Your art feels like an outlet for both creativity and self-exploration. How has creating impacted your relationship with yourself?
Yes, they really go hand-in-hand. I think how it’s impacted my relationship to myself the most, is having a better understanding of what kind of creator I want to be. I’ve been having a lot of conversations with other creators about the capitalist need to monetize everything we create which feels icky and being an artist on social media which creates a pressure to constantly turn out work online. Anyway, it’s made room for a lot of self-reflection. I’ve done the art gallery thing, I’ve had an online shop, I’ve done the art market thing, and I loved all of it and I’d do it again but it didn’t fulfill me long term. That’s why I’m moving towards more slow art, small-batch creations, community building and connection.
After years of working as an artist, how has creativity become present in your everyday life?
I like to believe that creativity is present in all of our lives, all the time. It’s not always beautiful and curated but it can be art, and it can be creative. I like to look at the things I do day-to-day as modes of creation. The mundane can be an art project. In 2018 I did a project called Liberation where I performed and filmed a movement meditation. In 2019 I made Hugging Project. 2019 was really hard for me emotionally, I felt like my child self so I hugged myself every day for a month. I was self-soothing. I also asked my friends to try hugging themselves too and I documented all of it. Again, I’m just taking daily practices and using it as a tool to create art. By themselves, they’re personal practices which I value deeply, and when I document them, they become something else. They become performance art, video art, and photography. Eating breakfast can be art. Washing your hands can be art.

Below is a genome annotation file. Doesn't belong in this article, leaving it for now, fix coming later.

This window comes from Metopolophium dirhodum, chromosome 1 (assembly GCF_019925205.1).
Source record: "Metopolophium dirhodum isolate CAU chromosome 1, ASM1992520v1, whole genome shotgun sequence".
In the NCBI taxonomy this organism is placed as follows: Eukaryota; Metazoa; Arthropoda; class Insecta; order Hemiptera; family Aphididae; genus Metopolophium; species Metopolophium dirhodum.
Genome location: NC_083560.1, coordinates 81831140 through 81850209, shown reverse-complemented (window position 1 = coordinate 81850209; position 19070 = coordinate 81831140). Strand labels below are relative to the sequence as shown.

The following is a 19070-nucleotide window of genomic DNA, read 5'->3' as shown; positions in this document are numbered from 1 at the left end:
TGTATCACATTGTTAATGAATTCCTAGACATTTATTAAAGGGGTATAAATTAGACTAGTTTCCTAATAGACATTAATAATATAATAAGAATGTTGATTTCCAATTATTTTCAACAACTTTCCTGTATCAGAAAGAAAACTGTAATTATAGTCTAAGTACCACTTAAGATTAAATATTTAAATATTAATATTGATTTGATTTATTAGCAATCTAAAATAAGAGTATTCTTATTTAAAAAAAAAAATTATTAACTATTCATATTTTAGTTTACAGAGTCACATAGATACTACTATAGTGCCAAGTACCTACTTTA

What mediums currently excite you the most, what draws you to these specific creative outlets?